Freed Academic Describes ‘Psychological Torture’ in Iran

CANBERRA, Australia -

A British-Australian academic imprisoned by Iran on a spying conviction said in an interview broadcast Tuesday that she endured “psychological torture” during her more than two years behind bars.

Kylie Moore-Gilbert, 33, a Melbourne University lecturer on Middle Eastern studies, returned to Australia in November after serving 804 days of a 10-year sentence. She was freed in exchange for the release of three Iranians who were held in Thailand.

The discovery that she had an Israeli husband led to Iranian authorities stopping her at Tehran’s airport as she was about to leave the country in 2018 after attending an academic conference. A court sentenced her to 10 years in prison on charges of espionage for Israel and sent her to Tehran’s notorious Evin prison. She vehemently denied the charges and maintained her innocence, the Times of Israel reported on Tuesday.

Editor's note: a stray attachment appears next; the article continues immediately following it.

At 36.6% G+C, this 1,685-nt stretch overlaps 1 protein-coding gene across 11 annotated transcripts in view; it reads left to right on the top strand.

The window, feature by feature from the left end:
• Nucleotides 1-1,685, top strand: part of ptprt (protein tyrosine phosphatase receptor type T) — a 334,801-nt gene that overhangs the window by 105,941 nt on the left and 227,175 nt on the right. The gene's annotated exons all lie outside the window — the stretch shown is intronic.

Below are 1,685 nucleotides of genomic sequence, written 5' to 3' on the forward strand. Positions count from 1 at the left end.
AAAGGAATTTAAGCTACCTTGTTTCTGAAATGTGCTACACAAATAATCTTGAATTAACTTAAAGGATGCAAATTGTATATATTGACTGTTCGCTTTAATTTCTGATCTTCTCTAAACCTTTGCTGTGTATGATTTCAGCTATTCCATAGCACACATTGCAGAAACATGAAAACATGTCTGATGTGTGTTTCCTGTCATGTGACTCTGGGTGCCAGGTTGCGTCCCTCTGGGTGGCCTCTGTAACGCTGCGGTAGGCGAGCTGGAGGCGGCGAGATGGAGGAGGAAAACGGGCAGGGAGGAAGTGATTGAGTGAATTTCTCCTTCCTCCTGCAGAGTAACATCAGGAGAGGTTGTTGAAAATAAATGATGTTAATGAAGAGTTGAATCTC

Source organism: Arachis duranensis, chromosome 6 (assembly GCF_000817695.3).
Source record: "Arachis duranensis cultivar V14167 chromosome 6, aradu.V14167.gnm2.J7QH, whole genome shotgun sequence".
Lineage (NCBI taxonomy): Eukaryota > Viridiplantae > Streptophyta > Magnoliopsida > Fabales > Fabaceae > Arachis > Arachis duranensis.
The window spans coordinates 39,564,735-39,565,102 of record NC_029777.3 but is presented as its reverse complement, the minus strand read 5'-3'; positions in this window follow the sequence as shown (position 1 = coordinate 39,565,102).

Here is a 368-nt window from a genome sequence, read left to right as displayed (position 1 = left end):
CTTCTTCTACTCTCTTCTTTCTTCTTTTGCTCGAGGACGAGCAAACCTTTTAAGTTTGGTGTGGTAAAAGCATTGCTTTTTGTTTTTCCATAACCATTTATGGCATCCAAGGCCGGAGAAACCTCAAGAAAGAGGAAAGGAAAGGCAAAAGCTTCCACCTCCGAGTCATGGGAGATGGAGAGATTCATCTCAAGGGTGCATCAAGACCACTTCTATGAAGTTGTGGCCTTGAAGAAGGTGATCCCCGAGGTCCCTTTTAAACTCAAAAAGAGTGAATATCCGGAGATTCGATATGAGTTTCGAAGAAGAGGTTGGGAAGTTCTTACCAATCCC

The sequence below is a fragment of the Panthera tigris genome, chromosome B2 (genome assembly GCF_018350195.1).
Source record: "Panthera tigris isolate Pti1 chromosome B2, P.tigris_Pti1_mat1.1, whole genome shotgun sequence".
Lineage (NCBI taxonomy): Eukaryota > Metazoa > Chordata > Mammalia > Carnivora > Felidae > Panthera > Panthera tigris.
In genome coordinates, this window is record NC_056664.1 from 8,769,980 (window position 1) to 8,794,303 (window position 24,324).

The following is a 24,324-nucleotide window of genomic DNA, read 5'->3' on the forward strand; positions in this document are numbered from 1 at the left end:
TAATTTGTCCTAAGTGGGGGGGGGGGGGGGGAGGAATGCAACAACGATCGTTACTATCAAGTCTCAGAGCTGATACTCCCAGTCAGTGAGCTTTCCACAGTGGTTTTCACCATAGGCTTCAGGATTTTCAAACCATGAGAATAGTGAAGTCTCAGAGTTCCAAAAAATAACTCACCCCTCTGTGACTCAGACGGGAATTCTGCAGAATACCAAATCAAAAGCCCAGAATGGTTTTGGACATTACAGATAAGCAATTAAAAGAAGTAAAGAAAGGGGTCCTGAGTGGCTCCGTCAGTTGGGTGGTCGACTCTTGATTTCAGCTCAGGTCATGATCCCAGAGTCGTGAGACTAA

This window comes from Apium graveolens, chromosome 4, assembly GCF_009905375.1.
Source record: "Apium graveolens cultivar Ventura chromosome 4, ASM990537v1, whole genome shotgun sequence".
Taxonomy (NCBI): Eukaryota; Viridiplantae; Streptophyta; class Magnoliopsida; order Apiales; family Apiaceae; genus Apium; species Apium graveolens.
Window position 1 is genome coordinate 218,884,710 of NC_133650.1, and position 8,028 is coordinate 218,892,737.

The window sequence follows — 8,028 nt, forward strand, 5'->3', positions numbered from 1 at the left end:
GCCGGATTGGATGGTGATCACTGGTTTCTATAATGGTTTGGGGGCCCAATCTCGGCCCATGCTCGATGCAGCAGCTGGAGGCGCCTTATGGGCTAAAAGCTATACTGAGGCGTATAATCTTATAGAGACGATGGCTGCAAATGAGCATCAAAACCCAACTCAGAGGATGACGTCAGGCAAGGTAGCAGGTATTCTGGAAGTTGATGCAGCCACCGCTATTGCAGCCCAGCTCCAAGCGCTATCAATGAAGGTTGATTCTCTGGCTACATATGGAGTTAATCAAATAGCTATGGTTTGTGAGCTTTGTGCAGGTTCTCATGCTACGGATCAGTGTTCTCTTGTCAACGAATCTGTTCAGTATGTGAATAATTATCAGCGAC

Iran attempted to lure her husband to Tehran, the Australian Herald Sun reported in February.

In a letter to Prime Minister Scott Morrison, she wrote: “They have also attempted to use me as a hostage in a diabolical plot to lure my husband, an Australian permanent resident into joining me in an Iranian prison.”

“It’s extreme solitary confinement room designed to break you. It’s psychological torture. You go completely insane. It is so damaging. I would say I felt physical pain from the psychological trauma I had in that room. It’s 2-meter by 2-meter box,” Moore-Gilbert told Sky News.

“There were a few times in that early period that I felt broken,” she added.

Reporting by the Associated Press.